Celebrating Christmas at a child development center in El Salvador means giraffes, bumblebees and donkeys! And in the midst of the carols and wrapping paper, God taught me so much about His heart for the poor — and my responsibility to His children.Continue Reading ›
Help us play a real part in releasing more children from poverty by joining Release3.Continue Reading ›
When I was a teenager, my mom and I used to go shopping on Black Friday. Well … she would shop. I would usually end up sprawled on the sidewalk in front of the mall, reading a book and waiting for her to finish buying gifts for our family. It should be noted, though, that my mom didn’t necessarily enjoy these dawn excursions with a whiny teen. She did it because she loved us, and she wanted Christmas to be special. Our family wasn’t wealthy, and she saved all year to buy those gifts — to demonstrate in a tangible way that she knew us, knew what we liked. And that she loved us. And even the malls couldn’t interfere with that mother’s heart.
I’m a big reader. As a child, I had books hidden away everywhere — in the cushions of the couch, tucked under my brother’s car seat and stuffed into my pillowcase. So when I was about 10 years old, I decided I would buy every person in my family a book for Christmas. I pored over the Scholastic Books order form and found books for my parents, siblings, aunts, uncles and cousins. I wrapped them and carefully placed them under the tree. On Christmas Eve, when we exchange gifts with my extended family, I was so excited to watch everyone open their gifts. There was one problem, though. Not everybody likes to read.
This morning, 17-year-old Malala Yousafzai became the youngest person to ever win the Nobel Peace Prize. Though Yousafzai’s name may not be familiar, you probably remember her face—the face of a pale teen, eyes rimmed with dark circles, her head shrouded in bandages, clutching a white teddy bear. Two years ago Yousafzai garnered the world’s attention when she was shot in the head by the Taliban for promoting education for girls in Pakistan. Since then, after recovering from surgery, she has taken her campaign global, most notable with a speech last year at the United Nations.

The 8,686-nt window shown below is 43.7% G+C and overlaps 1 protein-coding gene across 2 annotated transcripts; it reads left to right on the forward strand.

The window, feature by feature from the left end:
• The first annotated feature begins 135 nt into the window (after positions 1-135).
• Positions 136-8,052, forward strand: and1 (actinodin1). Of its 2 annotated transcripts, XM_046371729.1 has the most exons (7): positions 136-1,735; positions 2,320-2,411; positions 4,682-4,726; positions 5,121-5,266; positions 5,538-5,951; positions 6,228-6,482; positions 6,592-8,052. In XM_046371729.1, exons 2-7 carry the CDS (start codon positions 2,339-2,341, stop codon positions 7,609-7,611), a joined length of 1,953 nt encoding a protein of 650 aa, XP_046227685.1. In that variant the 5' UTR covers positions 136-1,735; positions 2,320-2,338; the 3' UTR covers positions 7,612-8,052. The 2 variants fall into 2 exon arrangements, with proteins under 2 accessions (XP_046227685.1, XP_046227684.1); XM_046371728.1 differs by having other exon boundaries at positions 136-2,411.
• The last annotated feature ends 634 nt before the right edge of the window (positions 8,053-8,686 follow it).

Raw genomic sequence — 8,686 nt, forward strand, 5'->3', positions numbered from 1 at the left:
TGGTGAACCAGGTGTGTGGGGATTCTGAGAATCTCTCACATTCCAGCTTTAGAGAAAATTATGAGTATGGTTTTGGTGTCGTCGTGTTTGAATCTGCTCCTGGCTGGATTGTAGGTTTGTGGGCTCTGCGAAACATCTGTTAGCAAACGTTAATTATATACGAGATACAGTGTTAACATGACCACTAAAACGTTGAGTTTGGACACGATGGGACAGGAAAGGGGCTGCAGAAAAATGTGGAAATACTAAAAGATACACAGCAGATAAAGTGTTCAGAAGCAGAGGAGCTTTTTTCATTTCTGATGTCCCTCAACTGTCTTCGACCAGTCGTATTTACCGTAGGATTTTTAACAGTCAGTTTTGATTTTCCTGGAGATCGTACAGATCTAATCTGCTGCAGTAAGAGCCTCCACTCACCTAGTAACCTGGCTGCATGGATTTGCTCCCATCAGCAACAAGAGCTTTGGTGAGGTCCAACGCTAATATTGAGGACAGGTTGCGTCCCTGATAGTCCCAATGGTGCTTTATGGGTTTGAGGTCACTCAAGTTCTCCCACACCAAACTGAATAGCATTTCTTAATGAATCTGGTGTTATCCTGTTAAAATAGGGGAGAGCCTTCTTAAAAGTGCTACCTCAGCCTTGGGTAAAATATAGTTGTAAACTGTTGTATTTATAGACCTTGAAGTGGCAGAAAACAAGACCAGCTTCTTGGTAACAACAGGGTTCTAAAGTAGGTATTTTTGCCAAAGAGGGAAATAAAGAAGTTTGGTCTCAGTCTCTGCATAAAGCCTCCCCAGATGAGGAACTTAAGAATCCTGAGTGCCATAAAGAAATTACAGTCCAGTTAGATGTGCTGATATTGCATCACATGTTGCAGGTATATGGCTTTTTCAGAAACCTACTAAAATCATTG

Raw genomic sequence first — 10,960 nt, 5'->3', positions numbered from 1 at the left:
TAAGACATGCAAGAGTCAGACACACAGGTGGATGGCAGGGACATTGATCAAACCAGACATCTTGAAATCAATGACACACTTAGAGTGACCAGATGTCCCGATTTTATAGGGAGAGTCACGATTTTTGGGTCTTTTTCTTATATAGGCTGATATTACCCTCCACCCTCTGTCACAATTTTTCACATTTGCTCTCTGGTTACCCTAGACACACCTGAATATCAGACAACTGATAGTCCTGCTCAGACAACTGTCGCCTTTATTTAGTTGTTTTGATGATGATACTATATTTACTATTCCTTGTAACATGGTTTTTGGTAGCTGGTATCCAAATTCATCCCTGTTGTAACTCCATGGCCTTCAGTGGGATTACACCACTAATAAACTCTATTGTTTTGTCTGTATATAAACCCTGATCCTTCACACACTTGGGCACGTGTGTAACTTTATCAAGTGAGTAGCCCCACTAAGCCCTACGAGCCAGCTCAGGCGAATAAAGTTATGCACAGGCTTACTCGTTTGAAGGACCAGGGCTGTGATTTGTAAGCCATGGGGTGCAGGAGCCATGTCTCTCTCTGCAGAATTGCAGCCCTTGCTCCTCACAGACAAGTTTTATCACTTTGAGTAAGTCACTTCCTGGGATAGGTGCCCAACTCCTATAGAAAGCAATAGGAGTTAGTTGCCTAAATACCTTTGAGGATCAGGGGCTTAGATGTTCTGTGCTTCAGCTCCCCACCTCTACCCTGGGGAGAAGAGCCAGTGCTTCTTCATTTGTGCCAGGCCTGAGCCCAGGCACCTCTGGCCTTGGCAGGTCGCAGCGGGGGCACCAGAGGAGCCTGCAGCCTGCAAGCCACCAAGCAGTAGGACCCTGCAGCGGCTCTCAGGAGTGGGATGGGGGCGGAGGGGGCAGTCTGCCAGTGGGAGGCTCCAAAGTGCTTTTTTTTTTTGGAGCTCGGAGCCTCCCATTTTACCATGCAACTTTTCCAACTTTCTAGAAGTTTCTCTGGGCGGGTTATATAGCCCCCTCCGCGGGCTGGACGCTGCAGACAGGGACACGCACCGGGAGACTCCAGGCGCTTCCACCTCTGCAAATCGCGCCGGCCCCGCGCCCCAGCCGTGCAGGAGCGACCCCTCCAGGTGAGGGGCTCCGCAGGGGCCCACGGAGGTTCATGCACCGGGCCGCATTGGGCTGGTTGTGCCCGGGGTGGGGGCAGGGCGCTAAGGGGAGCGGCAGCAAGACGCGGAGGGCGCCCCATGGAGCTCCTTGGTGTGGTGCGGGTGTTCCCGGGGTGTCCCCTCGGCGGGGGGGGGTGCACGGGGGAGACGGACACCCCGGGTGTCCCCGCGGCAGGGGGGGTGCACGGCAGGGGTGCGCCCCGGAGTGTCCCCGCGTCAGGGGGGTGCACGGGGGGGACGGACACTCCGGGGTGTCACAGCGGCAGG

I was about 3 years old in my earliest Christmas memory. I had chickenpox, and because I was quarantined, my stepfather dressed as Santa to cheer me up. I don’t remember the gifts I got that year, but I remember feeling so special that Santa had made a house call to visit me. That memory surfaced recently when I read the story of Valerie, a little girl in Togo. Valerie’s first Christmas memory happened last year — because it was the first time she ever celebrated Christmas.
Brandy and her group of sponsors are in Bolivia where they recently toured a Child Survival Program and met Rosario on their home visit—a time filled with little things.
There is something special about giving a gift to a child who rarely receives gifts. Most families in developing countries don’t have the extra funds to buy gifts like bubbles and Dora dolls.
Tears poured down Cesar’s face. He was ready to give up. You could feel it in every fiber of his being.
The streets are still filled with debris, smoldering tires and overturned cars. Few cars can pass, so transportation is limited to motorcycles and feet. There are still pockets of violence throughout the city, but it’s so much quieter today. Quiet enough for me to think. Which can sometimes be dangerous.